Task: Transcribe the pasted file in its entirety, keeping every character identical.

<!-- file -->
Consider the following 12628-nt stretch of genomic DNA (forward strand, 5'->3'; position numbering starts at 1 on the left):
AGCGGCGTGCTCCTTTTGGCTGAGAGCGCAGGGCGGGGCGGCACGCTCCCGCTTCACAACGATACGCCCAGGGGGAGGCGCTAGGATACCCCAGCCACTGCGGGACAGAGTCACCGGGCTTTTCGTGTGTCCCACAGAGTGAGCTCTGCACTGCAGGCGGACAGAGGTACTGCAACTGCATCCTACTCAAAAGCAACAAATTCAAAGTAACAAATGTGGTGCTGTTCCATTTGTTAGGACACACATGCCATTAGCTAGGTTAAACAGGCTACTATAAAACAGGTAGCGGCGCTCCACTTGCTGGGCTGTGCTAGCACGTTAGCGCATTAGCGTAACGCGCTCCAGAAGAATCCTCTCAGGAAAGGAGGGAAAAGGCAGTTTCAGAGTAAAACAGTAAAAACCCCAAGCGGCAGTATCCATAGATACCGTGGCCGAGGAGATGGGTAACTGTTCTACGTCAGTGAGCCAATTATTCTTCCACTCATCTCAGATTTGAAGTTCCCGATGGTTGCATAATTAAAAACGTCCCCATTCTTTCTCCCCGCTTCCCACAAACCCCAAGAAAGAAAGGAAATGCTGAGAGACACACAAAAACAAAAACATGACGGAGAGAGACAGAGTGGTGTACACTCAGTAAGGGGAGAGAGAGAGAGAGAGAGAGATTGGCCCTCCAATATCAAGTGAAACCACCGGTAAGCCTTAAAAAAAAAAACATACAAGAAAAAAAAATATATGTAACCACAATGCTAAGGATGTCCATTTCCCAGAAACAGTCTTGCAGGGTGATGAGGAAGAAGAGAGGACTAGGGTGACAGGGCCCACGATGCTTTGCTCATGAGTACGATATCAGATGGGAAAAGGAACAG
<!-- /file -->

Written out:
Consider the following 12628-nt stretch of genomic DNA (forward strand, 5'->3'; position numbering starts at 1 on the left):
AGCGGCGTGCTCCTTTTGGCTGAGAGCGCAGGGCGGGGCGGCACGCTCCCGCTTCACAACGATACGCCCAGGGGGAGGCGCTAGGATACCCCAGCCACTGCGGGACAGAGTCACCGGGCTTTTCGTGTGTCCCACAGAGTGAGCTCTGCACTGCAGGCGGACAGAGGTACTGCAACTGCATCCTACTCAAAAGCAACAAATTCAAAGTAACAAATGTGGTGCTGTTCCATTTGTTAGGACACACATGCCATTAGCTAGGTTAAACAGGCTACTATAAAACAGGTAGCGGCGCTCCACTTGCTGGGCTGTGCTAGCACGTTAGCGCATTAGCGTAACGCGCTCCAGAAGAATCCTCTCAGGAAAGGAGGGAAAAGGCAGTTTCAGAGTAAAACAGTAAAAACCCCAAGCGGCAGTATCCATAGATACCGTGGCCGAGGAGATGGGTAACTGTTCTACGTCAGTGAGCCAATTATTCTTCCACTCATCTCAGATTTGAAGTTCCCGATGGTTGCATAATTAAAAACGTCCCCATTCTTTCTCCCCGCTTCCCACAAACCCCAAGAAAGAAAGGAAATGCTGAGAGACACACAAAAACAAAAACATGACGGAGAGAGACAGAGTGGTGTACACTCAGTAAGGGGAGAGAGAGAGAGAGAGAGAGATTGGCCCTCCAATATCAAGTGAAACCACCGGTAAGCCTTAAAAAAAAAAACATACAAGAAAAAAAAATATATGTAACCACAATGCTAAGGATGTCCATTTCCCAGAAACAGTCTTGCAGGGTGATGAGGAAGAAGAGAGGACTAGGGTGACAGGGCCCACGATGCTTTGCTCATGAGTACGATATCAGATGGGAAAAGGAACAG